December 7, 2009 marks the 68th anniversary of Pearl Harbor day...one of the key figures during World War Two was Douglas MacArthur and he's the central figure on this 1985 album picture from Ray Stevens. "I Shall Return" and "I Have Returned" are the often repeated quotes from MacArthur, by the way. The local classic country radio station is doing their annual tribute to World War Two this morning featuring mostly war songs and country songs that were being played during the war years. Due to political correctness, which I am not a big fan of, a lot of the World War Two imagery is often censored today or re-enacted in a revisionist history kind of way as to "not offend" those who are descendants of the Germans or the Japanese. I'm pretty sure the Germans and the Japanese of today are well aware of their countries battles in the past. The mentality of "not offending" someone of German or Japanese heritage is hogwash, actually. In my way of thinking it's just another form of apologizing and glossing over the realities of what went on. Of course, time goes by and people make up and become friends, but that's no excuse to want to censor or sanitize the feelings that were taking place during that period in time. When people accuse the political correct crowd of revisionist history it means that people want to act like things never existed but if images or literature surfaces from that time period, the political correct people want to apologize instead of simply saying "well, that's the way things were at that time". The political correctness that runs rampant causes people to apologize or feel guilty for the way their country behaved...forgetting that it was during a time of war. I'm proud of the way our country behaved and still behaves when facing an enemy...that is, if the right person is in charge, someone who's not going to fall for the old routine of "diplomacy is the right strategy at all times".
A secondary theme of this blog entry is the age-gap and the age factor in general when it comes to Ray Stevens. I came across a blog earlier this morning that, I think, sarcastically mentioned that nobody under 40 would know who Ray Stevens is or what any of his songs are. I couldn't reply because they wanted you to join their site and I didn't feel like joining some blog page just to complain about one posting. What I felt like saying was "why can't someone under 40 know who Ray Stevens is?". The simple answer is they can. I'm tired of coming across blog pages or reading "commentary" on-line or in magazines saying that just because someone isn't over a certain age then they're ignorant about or disinterested in things. When I read that blog earlier and came across the remarks that nobody under 40 has a clue about Ray Stevens it annoyed me because of how ignorant THAT statement was. Is there this secret rule somewhere saying that someone under 40 is suppose to only like listening to music by those close in age? By reversing that same statement does that mean people over 40 aren't suppose to like anything that supposedly appeals to "younger people"? I've known of several people in their 50's who get caught up in those mindless reality shows that are on TV...and those shows are supposed to be aimed at teenagers and young adults...not older audiences who are traditionally more harder to please when it comes to entertainment.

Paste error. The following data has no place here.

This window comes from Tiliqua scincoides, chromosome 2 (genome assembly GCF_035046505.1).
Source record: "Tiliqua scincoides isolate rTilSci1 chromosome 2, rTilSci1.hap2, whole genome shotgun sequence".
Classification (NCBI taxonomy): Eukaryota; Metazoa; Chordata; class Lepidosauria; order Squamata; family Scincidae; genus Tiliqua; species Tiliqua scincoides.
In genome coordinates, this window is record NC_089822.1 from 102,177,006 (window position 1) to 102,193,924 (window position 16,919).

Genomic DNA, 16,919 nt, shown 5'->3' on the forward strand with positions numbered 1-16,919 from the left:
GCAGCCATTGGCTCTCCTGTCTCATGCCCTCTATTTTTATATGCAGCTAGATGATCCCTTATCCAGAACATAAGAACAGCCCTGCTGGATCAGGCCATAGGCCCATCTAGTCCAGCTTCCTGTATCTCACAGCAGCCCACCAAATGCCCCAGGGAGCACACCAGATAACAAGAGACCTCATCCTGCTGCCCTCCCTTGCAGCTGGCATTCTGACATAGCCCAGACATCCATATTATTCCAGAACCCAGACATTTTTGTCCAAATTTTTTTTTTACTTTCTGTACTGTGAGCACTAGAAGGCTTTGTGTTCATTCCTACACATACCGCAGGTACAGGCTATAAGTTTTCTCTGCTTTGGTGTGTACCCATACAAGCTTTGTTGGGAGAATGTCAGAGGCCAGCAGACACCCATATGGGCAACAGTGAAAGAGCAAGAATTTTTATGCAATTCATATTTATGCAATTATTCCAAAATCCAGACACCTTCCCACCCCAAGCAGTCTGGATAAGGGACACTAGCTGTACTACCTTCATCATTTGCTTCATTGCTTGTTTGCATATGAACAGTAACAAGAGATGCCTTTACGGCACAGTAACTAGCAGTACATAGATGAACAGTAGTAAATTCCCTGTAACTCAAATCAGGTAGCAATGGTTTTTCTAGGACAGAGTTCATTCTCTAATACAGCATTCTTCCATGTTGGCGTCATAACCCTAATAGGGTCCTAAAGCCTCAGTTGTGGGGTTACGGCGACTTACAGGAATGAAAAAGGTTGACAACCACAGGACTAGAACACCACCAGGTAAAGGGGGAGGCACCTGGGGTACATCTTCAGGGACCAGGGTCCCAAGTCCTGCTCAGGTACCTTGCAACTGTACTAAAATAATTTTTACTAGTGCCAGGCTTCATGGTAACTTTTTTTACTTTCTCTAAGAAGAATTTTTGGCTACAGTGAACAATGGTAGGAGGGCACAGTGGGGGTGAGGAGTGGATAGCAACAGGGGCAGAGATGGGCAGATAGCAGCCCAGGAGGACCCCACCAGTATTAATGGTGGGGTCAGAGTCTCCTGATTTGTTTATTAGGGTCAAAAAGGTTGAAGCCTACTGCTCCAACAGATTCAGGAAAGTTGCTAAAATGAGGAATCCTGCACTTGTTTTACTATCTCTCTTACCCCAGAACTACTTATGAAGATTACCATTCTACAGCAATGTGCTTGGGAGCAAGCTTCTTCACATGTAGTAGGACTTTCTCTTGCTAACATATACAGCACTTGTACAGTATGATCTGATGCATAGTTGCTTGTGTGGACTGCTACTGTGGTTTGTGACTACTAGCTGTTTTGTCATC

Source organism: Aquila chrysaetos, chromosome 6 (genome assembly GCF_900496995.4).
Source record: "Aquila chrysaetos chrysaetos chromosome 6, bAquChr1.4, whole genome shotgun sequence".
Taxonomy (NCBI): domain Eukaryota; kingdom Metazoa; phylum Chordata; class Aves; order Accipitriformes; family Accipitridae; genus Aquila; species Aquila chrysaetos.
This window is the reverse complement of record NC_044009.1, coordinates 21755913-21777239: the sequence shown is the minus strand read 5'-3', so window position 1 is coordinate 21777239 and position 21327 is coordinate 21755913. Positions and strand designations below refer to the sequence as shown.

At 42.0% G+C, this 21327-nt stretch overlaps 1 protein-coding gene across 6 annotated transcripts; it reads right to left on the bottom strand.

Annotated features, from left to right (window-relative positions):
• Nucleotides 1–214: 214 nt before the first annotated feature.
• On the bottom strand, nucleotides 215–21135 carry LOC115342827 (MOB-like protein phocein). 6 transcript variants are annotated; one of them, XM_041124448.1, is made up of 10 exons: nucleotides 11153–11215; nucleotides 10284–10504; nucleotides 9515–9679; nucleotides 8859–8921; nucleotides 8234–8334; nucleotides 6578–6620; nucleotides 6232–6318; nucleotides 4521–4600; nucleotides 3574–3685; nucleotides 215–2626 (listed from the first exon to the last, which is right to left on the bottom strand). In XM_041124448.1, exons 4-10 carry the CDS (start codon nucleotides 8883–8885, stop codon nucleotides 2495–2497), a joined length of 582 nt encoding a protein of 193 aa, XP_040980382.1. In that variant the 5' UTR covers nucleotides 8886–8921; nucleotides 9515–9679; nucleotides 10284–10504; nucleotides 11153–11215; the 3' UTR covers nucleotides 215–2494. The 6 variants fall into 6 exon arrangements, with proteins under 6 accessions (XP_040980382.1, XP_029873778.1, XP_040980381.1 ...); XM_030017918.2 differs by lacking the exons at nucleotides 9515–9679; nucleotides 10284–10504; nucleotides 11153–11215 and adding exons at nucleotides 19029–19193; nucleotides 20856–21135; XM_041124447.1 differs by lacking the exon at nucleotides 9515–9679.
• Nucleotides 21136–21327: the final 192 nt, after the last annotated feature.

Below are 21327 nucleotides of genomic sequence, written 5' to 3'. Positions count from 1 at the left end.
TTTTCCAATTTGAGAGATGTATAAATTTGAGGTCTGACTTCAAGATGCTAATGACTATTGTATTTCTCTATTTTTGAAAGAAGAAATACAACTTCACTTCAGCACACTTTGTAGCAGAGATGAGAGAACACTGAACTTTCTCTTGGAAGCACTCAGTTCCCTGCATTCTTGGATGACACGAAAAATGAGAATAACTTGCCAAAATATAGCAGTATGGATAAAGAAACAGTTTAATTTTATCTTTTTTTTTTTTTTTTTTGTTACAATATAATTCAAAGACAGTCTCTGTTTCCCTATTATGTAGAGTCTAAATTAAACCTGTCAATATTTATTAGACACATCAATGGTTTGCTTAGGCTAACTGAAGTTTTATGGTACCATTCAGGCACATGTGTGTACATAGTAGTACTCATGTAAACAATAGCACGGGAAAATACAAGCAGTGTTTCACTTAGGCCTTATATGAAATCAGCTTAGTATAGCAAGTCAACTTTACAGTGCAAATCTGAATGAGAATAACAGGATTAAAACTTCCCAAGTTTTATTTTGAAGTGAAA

This same feeling persists in radio as well. Radio programmers and DJ's tend to have the belief that they're only performing for a certain age group and only that age group listens to the radio. Currently, however, that belief may be accurate because of the way radio has pushed a lot of listeners off their stations in favor of a select age group by playing material that by and large is only appealing to a select audience...instead of the wide audience.
The mystery that I'd like to find the answer to is why can't someone under 40 appreciate singers or TV programs that are older than they are? Why must this constant belief that someone 32, for example, will only listen to music by people within their age group or watch a TV show with like-minded people? Fortunately for me I was raised on singers who were way older than I was. I was 5 or 6 when I first heard George Jones...a little bit later I heard Ray Stevens for the first time...and Conway Twitty...and so on and so forth. I'm in the minority...I should say those such as myself are in the minority. If you're not educated or exposed to something early on chances are by the time you do reach the age when you start to pick and choose TV shows you like and choose the music you like, it's often too late, I think, for that person to achieve some sort of respect or tolerance of things that they may comes to view as "old fashioned" or "yuck! that's my parent's music!". I can honestly say I've never had that kind of rebellious nature. I tended to like the things my parent's and grandparent's liked...which I think makes me more well-rounded than most my age who think it's their duty to be rebellious of everything and anything.